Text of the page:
Installation from packages is a good choice if you want the stable release, as it's easier to install and to keep track of your installation.
If you want the very latest BDR or if packages are not yet available for your operating system you may instead want to install from source code.
Note: These instructions are part of the BDR source code so they will be outdated if you are looking at documentation for an old BDR version. Installation from packages will typically install the latest stable BDR version.
Packages for BDR are available for Red Hat derived distros - Fedora, RHEL, and CentOS.
To install BDR or UDR from RPMs you should first download and install the repository RPM for your distro. This RPM will configure the download location for the BDR/UDR packages and load the signing key into your RPM database so that the package digital signatures may be verified.
Note: The repository RPM is signed with 2ndQuadrant's master packaging/releases signing key. See Verifying digital signatures.
RHEL and CentOS users should download and install the RHEL RPM for versions 5, 6, and 7, or run:
# RHEL/CentOS users only: sudo yum install http://packages.2ndquadrant.com/postgresql-bdr94-2ndquadrant/yum-repo-rpms/postgresql-bdr94-2ndquadrant-redhat-1.0-2.noarch.rpm
Fedora users should download and install the Fedora RPM for Fedora 19 and 20, or run:
# Fedora users only sudo yum install http://packages.2ndquadrant.com/postgresql-bdr94-2ndquadrant/yum-repo-rpms/postgresql-bdr94-2ndquadrant-fedora-1.0-2.noarch.rpm
It is strongly recommended that you also enable the corresponding repository from yum.postgresql.org, as the BDR repositories only contain the BDR extension and the PostgreSQL server, client, PLs, and the rest of the core PostgreSQL release. They do not contain PostGIS, PgBarman, or any of the other components already included in yum.postgresql.org releases. BDR is fully compatible with these components.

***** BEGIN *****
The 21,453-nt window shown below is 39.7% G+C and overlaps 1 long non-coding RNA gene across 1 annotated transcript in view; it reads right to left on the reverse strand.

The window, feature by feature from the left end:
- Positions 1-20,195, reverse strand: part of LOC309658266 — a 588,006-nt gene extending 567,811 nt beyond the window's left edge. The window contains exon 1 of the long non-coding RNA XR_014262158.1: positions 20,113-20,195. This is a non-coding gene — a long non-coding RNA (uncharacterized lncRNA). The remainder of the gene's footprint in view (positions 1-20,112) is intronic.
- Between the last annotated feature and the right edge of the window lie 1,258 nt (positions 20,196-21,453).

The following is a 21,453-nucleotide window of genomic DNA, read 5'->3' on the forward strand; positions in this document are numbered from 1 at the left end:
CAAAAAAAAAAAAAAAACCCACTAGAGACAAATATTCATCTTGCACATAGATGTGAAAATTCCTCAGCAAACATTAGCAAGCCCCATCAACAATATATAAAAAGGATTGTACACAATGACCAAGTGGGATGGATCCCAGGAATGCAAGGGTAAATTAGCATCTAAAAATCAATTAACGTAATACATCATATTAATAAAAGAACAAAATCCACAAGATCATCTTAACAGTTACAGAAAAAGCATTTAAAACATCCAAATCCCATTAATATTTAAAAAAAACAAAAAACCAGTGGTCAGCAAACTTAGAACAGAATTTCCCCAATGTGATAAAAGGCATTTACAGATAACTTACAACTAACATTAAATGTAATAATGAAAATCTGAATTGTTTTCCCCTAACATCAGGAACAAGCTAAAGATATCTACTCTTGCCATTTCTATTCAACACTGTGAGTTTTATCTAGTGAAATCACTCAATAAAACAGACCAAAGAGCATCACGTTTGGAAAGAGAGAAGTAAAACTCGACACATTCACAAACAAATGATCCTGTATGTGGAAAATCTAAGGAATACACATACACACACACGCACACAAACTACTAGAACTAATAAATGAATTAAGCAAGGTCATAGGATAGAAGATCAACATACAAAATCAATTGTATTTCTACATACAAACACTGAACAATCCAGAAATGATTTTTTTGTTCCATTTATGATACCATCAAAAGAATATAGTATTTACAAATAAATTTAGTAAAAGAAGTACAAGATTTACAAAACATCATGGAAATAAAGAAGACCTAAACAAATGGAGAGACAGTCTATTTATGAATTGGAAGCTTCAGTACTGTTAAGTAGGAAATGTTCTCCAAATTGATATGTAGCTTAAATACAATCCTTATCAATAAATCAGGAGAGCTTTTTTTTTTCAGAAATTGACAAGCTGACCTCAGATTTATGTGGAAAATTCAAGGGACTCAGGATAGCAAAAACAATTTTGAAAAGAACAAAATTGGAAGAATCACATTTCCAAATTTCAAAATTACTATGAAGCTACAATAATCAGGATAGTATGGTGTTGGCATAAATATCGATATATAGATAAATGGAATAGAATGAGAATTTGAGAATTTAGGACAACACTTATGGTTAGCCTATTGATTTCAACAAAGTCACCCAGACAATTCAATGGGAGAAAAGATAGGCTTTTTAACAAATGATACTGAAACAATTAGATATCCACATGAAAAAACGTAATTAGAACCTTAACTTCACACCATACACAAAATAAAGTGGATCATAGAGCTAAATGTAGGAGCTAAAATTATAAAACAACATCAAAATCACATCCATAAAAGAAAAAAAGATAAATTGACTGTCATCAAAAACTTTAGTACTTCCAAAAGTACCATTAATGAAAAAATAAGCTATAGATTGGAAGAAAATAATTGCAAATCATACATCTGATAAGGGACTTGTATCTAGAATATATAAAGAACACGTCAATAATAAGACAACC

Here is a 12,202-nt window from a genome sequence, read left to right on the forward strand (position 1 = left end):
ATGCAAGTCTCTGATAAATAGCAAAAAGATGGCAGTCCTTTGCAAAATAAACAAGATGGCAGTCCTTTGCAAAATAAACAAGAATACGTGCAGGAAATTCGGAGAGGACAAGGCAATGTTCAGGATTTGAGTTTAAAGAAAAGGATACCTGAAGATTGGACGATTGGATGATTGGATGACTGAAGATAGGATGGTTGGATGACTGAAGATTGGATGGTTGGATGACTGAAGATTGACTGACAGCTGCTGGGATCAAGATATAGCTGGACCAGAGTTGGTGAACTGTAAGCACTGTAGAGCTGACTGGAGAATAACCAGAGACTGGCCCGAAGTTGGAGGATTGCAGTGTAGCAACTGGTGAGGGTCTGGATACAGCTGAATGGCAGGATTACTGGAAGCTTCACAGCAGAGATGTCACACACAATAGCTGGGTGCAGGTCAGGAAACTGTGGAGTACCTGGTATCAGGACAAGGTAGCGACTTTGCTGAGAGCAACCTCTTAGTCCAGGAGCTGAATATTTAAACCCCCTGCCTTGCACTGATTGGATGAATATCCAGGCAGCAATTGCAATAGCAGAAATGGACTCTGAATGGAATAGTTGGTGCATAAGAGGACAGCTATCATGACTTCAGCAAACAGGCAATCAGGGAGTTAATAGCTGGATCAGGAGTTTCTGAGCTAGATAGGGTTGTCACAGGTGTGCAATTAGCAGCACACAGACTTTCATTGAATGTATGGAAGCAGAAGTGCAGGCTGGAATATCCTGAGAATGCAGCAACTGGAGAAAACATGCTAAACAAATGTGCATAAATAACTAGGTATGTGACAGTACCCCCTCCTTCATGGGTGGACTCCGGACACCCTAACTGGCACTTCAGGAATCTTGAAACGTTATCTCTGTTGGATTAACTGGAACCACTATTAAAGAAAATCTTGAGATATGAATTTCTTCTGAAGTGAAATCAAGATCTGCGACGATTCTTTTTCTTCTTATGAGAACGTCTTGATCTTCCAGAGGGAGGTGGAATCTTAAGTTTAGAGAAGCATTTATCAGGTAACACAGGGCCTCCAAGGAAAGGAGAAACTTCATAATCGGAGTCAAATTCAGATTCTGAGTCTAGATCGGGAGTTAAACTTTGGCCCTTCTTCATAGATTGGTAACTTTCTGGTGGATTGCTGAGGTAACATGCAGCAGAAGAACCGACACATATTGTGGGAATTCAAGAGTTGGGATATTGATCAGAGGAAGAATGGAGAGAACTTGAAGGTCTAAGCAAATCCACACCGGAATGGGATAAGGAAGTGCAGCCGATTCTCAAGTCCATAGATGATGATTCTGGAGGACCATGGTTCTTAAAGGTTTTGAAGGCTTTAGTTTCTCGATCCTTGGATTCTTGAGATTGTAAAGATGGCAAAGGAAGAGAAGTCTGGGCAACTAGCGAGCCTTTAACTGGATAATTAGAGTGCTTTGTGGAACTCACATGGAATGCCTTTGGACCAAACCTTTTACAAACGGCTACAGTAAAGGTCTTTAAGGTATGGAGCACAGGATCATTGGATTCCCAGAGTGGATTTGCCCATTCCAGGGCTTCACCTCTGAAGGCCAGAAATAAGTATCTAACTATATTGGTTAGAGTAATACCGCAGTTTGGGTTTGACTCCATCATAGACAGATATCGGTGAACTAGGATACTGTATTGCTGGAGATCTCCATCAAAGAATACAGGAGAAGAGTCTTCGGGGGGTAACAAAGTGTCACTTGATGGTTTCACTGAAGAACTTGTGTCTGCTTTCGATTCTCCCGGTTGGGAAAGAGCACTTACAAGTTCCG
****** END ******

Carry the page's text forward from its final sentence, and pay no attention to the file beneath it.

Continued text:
Red Hat / CentOS users should also enable EPEL.
Note: If you don't already have PostgreSQL 9.4 installed, simply skip this step.
BDR requires a patched version of PostgreSQL 9.4 that conflicts with the official packages from yum.postgresql.org. If you already have PostgreSQL 9.4installed from yum.postgresql.org, you will need to make a dump of all your databases, then uninstall the PGDG PostgreSQL 9.4 packages before you can install BDR
The BDR RPMs cannot co-exist with stock PostgreSQL 9.4, and BDR does not share the same data directory as stock 9.4, so it will not be able to read your existing databases. (They will not be deleted, and uninstalling BDR then reinstalling stock PGDG 9.4 will get you access to them again, but it is strongly recommended that you dump them before installing BDR).
Once you have fully backed up all your databases:
yum remove postgresql94\*
Check the list of packages to be removed carefully, approve the removal if appropriate, and proceed with the removal.
Your data directory for PostgreSQL 9.4 will still exist in /var/lib/pgsql/9.4 but will not be used while BDR is installed.
To install the BDR-enabled PostgreSQL server, BDR extension, and the client programs, simply:
yum check-update yum install postgresql-bdr94-bdr
Note: If you attempt to to install this package when you already have postgresql94 installed from yum.postgresql.org, yum will report a conflict refuse to install it.
Once BDR is installed you will need to initdb a new database, make any required changes to postgresql.conf and pg_hba.conf, etc, as per any new PostgreSQl install. See /usr/share/doc/postgresql-bdr94/README.rpm-dist for details.
To install UDR install PostgreSQL 9.4 from yum.postgresql.org as normal. Then install the repository RPMs as outlined above. Finally, install the UDR package:
yum install postgresql94-udr
At time of writing packages for Debian and Ubuntu are available from http://packages.2ndquadrant.com/bdr/apt/. Debian and Ubuntu packaging is still subject to ongoing development and may change. See bdr-project.org for the latest information.